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"Freedom Zero" and "Freedom or Power": Tim O'Reilly and FSF Leaders Debate

Aug 17, 2001, 12:28 (33 Talkback[s])
(Other stories by Tim O'Reilly)

Tim O'Reilly:

"Craig Burton captured my off-the-cuff redefinition of Freedom Zero in the Q&A period following the debate between Craig Mundie and Michael Tiemann at the O'Reilly Open Source Convention. I was responding to Brett Glass's comments on why BSD-style licenses are preferable to the GPL. After an initial statement of agreement that BSD-style licenses are my personal preference for many of the same reasons that Brett has given, here's what I went on to say:

"Freedom Zero for me is to offer the fruit of your work on the terms that work for you. I think that is what is absolutely critical here. Let there be competition in the marketplace; that is the answer. Let people use whatever license they choose and if their customers don't like it they will have other choices. Because of the technological changes, we are entering an era of greater choice. The fact is, Microsoft's past history is past. We are entering a new era, not of just open source but of profound technological changes. The future is open and we can make that future be what we want it to be."

Some people might not recognize the reference to "Freedom Zero" as a takeoff on the first of Richard Stallman's four freedoms from the Free Software Definition:"

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Bradley Kuhn and Richard M. Stallman:

"Freedom is being able to make decisions that affect mainly you. Power is being able to make decisions that affect others more than you. If we confuse power with freedom, we will fail to uphold real freedom. That is what Tim O'Reilly did in his essay, My Definition of Freedom Zero. He advocated a "basic freedom" which is really a form of power.

Tim O'Reilly says the most fundamental software freedom is: "The freedom to choose any license you want for software you write." Unstated, but clearly implied, is that one person or corporation chooses the rules to impose on everyone else. In the world that O'Reilly proposes, a few make the basic software decisions for everyone. That is power, not freedom. He should call it "powerplay zero" in contrast with our "freedom zero".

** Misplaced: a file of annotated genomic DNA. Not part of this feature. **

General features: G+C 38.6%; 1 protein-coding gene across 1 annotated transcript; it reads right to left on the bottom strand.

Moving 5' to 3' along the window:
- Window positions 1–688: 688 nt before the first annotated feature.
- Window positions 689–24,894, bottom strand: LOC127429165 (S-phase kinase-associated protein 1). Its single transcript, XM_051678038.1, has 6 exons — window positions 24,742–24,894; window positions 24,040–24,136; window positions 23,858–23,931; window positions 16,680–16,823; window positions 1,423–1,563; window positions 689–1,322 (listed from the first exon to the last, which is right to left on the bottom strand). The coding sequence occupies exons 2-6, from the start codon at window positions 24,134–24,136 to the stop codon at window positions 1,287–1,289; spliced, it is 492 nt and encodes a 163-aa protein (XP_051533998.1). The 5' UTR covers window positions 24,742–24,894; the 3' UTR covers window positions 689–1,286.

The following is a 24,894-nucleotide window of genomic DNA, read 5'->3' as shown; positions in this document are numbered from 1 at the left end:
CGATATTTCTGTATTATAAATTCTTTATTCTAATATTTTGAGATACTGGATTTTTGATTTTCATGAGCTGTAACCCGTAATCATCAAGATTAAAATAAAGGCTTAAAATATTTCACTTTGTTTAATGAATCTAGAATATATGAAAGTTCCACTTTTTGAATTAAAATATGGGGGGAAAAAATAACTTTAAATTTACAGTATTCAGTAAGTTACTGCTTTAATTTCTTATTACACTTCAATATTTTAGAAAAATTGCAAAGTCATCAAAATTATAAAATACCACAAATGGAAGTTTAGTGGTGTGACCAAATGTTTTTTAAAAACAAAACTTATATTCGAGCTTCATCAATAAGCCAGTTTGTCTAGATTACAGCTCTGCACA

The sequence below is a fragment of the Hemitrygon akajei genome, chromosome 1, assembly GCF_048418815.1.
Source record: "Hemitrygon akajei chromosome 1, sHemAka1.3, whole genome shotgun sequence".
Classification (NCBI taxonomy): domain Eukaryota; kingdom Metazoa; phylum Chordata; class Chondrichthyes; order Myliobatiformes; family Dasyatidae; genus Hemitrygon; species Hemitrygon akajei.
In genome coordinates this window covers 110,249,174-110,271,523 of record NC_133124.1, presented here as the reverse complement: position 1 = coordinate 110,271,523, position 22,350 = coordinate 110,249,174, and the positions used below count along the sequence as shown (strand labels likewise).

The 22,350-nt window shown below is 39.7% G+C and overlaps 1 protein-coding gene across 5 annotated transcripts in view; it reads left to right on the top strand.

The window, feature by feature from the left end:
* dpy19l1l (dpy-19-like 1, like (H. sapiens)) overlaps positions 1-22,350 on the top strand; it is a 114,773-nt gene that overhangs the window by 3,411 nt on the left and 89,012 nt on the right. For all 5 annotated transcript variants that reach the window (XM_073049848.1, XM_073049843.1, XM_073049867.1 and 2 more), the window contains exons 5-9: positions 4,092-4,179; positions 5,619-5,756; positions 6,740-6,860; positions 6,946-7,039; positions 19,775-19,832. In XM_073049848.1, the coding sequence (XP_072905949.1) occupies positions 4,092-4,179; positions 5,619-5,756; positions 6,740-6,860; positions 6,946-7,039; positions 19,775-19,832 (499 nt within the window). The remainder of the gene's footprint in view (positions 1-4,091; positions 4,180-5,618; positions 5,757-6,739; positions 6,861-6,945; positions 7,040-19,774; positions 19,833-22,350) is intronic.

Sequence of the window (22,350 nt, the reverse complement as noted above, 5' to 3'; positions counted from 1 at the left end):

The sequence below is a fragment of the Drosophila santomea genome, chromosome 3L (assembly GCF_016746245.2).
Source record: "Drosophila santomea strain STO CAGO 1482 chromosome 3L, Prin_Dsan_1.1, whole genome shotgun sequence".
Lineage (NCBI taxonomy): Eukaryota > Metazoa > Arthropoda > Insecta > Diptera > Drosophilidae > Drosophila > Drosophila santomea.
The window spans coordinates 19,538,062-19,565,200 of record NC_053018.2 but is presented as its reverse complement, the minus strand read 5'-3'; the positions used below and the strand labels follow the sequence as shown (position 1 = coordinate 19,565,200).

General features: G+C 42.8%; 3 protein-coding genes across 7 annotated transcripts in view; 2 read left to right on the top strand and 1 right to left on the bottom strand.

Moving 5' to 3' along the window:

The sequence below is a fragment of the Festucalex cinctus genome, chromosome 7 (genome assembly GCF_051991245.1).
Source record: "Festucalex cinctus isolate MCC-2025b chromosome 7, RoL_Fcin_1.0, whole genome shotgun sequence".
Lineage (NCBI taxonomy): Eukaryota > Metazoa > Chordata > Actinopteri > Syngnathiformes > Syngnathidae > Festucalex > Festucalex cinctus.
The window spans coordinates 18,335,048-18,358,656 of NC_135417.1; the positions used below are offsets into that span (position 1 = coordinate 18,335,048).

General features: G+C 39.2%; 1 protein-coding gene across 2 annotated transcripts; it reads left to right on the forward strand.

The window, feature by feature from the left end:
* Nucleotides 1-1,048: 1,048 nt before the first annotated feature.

We in the Free Software Movement want programmers to have freedom. Most of us are programmers, and we want freedom for ourselves as well as for you. But each of us uses software written by others, and we want freedom when using that software -- not just when using our own code."

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O'Reilly's Response:

"Bradley clearly misunderstands my article and my argument. First off, if you accept his definition of freedom as "being able to make decisions that affect mainly you" versus power as "being able to make decisions that affect others more than you", then clearly the GPL is just as much about "power" as any Microsoft license, since it is binding on all who use the software, and has the explicit goal of "world domination."

Second, I did not say that "Microsoft has put its past behind it." What I said was that the market conditions that allowed Microsoft to act in such an abusive way have passed their peak, and that history is on our side in making them act in a more open way. It is really important not to make distorted distinctions based on temporary conditions, such as Microsoft's abuse of its monopoly position.

I want to be clear that I am in no way attacking the free software vision, which Bradley articulates so very well. I completely agree that a community of users who share software is a far better and more productive environment than one in which they are captive to vendors, especially if those vendors are doing things that are bad for users in order to maintain their competitive position."

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